This review identifies evidence on supply-side interventions to change the practices of antibiotic prescribers and gatekeepers in low- and middle-income countries (LMICs). A total of 102 studies met the inclusion criteria, of which 70 studies evaluated interventions and 32 provided insight into prescribing contexts.
All intervention studies were from human healthcare settings, none were from animal health. Only one context study examined antibiotic use in animal health. The evidence base is uneven, with the strongest evidence on knowledge and stewardship interventions. The review found that multiplex interventions that combine different strategies to influence behaviour tend to have a higher success rate than interventions based on single strategies.
Evidence on prescribing contexts highlights interacting influences including health system quality, education, perceptions of patient demand, bureaucratic processes, profit, competition, and cultures of care.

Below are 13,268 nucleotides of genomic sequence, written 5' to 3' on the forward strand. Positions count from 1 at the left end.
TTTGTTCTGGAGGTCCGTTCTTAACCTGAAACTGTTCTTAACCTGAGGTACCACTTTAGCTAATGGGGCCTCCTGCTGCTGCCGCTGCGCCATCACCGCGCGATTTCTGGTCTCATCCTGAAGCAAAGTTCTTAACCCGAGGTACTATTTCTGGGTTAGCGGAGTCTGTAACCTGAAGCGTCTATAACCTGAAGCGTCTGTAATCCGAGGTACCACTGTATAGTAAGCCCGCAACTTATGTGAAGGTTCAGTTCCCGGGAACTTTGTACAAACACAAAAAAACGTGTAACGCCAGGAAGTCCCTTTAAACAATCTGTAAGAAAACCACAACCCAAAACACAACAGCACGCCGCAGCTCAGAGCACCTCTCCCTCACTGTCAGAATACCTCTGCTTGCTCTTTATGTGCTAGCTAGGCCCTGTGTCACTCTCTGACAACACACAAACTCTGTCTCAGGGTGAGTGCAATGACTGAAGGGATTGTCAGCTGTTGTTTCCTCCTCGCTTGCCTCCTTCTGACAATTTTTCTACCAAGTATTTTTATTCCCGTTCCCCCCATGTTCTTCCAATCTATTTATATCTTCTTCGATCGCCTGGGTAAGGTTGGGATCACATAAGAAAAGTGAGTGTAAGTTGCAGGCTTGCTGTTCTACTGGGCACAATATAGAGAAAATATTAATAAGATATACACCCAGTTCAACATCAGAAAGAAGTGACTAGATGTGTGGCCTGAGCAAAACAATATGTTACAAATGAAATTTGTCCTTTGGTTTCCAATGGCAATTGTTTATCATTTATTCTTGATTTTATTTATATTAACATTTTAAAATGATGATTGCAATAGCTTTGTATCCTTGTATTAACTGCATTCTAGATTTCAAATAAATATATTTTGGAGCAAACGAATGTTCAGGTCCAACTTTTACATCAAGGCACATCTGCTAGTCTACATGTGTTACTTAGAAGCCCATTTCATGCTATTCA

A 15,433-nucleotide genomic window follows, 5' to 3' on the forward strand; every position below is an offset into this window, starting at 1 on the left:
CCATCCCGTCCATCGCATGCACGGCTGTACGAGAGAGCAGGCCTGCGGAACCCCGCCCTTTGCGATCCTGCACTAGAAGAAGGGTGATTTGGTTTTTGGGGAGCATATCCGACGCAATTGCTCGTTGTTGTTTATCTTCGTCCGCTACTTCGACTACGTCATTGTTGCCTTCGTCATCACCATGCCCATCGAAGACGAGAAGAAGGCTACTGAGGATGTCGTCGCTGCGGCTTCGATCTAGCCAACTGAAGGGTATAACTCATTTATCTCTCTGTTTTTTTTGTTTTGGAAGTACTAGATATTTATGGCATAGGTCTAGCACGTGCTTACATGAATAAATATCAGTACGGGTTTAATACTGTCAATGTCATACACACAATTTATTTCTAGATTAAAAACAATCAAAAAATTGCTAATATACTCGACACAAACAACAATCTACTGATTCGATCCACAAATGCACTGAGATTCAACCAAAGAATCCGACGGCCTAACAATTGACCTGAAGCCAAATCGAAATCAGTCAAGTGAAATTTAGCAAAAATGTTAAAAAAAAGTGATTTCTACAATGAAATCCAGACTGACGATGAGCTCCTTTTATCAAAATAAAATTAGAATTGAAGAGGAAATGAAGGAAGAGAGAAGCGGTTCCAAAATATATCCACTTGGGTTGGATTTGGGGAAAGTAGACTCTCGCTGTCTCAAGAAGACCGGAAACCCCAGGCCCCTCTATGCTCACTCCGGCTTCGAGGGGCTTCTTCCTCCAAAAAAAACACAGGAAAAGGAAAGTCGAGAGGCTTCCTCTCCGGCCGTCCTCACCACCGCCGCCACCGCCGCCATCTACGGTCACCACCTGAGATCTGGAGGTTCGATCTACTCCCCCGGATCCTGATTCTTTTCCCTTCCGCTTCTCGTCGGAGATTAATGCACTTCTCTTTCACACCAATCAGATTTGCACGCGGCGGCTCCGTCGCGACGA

Most interventions took place within one health setting. Very few studies targeted interventions across different kinds of providers and settings. Interventions in hospitals were the most commonly evaluated. There is much less evidence on private and informal private providers who play a major role in drug distribution in LMICs. There were no interventions involving drug detailers or the pharmaceutical companies despite their prominent role in the contextual studies.